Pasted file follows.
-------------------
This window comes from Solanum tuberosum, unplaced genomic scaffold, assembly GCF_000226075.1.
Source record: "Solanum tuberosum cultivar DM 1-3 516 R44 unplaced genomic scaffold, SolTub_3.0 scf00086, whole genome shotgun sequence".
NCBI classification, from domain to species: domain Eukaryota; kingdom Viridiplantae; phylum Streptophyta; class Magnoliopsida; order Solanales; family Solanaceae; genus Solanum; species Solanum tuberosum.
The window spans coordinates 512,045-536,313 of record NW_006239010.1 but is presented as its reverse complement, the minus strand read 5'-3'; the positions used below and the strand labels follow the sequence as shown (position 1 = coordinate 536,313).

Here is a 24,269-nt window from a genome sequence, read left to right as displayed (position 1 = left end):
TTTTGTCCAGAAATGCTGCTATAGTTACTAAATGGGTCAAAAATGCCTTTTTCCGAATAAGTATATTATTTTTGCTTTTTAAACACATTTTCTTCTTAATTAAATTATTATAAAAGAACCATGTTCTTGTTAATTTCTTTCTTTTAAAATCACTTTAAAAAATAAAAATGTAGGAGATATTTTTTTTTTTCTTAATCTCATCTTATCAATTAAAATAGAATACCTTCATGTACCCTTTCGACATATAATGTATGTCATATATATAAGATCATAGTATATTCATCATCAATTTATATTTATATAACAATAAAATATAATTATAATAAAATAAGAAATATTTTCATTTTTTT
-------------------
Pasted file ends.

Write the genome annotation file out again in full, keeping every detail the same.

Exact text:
This window comes from Solanum tuberosum, unplaced genomic scaffold, assembly GCF_000226075.1.
Source record: "Solanum tuberosum cultivar DM 1-3 516 R44 unplaced genomic scaffold, SolTub_3.0 scf00086, whole genome shotgun sequence".
NCBI classification, from domain to species: domain Eukaryota; kingdom Viridiplantae; phylum Streptophyta; class Magnoliopsida; order Solanales; family Solanaceae; genus Solanum; species Solanum tuberosum.
The window spans coordinates 512,045-536,313 of record NW_006239010.1 but is presented as its reverse complement, the minus strand read 5'-3'; the positions used below and the strand labels follow the sequence as shown (position 1 = coordinate 536,313).

Here is a 24,269-nt window from a genome sequence, read left to right as displayed (position 1 = left end):
TTTTGTCCAGAAATGCTGCTATAGTTACTAAATGGGTCAAAAATGCCTTTTTCCGAATAAGTATATTATTTTTGCTTTTTAAACACATTTTCTTCTTAATTAAATTATTATAAAAGAACCATGTTCTTGTTAATTTCTTTCTTTTAAAATCACTTTAAAAAATAAAAATGTAGGAGATATTTTTTTTTTTCTTAATCTCATCTTATCAATTAAAATAGAATACCTTCATGTACCCTTTCGACATATAATGTATGTCATATATATAAGATCATAGTATATTCATCATCAATTTATATTTATATAACAATAAAATATAATTATAATAAAATAAGAAATATTTTCATTTTTTT